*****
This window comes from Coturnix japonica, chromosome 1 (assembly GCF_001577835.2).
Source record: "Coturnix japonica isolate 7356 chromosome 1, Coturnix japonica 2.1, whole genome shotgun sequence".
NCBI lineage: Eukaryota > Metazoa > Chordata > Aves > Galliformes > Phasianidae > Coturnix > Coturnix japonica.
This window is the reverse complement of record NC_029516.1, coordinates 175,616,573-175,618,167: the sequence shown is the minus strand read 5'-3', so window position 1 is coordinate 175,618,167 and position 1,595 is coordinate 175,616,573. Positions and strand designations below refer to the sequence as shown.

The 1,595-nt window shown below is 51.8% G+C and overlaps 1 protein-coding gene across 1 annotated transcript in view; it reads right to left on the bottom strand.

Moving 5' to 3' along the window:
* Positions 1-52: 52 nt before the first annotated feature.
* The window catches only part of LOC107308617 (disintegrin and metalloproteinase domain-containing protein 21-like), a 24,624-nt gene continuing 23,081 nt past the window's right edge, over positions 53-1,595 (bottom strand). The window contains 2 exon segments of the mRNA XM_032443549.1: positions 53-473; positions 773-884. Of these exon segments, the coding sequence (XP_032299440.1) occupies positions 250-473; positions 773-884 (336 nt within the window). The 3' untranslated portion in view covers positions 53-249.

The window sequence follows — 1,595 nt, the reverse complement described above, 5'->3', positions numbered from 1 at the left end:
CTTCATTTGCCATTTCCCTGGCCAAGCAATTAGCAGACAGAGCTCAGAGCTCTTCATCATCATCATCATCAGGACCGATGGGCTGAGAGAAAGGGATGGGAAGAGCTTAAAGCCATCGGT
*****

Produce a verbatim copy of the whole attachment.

This window comes from Coturnix japonica, chromosome 1 (assembly GCF_001577835.2).
Source record: "Coturnix japonica isolate 7356 chromosome 1, Coturnix japonica 2.1, whole genome shotgun sequence".
NCBI lineage: Eukaryota > Metazoa > Chordata > Aves > Galliformes > Phasianidae > Coturnix > Coturnix japonica.
This window is the reverse complement of record NC_029516.1, coordinates 175,616,573-175,618,167: the sequence shown is the minus strand read 5'-3', so window position 1 is coordinate 175,618,167 and position 1,595 is coordinate 175,616,573. Positions and strand designations below refer to the sequence as shown.

The 1,595-nt window shown below is 51.8% G+C and overlaps 1 protein-coding gene across 1 annotated transcript in view; it reads right to left on the bottom strand.

Moving 5' to 3' along the window:
* Positions 1-52: 52 nt before the first annotated feature.
* The window catches only part of LOC107308617 (disintegrin and metalloproteinase domain-containing protein 21-like), a 24,624-nt gene continuing 23,081 nt past the window's right edge, over positions 53-1,595 (bottom strand). The window contains 2 exon segments of the mRNA XM_032443549.1: positions 53-473; positions 773-884. Of these exon segments, the coding sequence (XP_032299440.1) occupies positions 250-473; positions 773-884 (336 nt within the window). The 3' untranslated portion in view covers positions 53-249.

The window sequence follows — 1,595 nt, the reverse complement described above, 5'->3', positions numbered from 1 at the left end:
CTTCATTTGCCATTTCCCTGGCCAAGCAATTAGCAGACAGAGCTCAGAGCTCTTCATCATCATCATCATCAGGACCGATGGGCTGAGAGAAAGGGATGGGAAGAGCTTAAAGCCATCGGT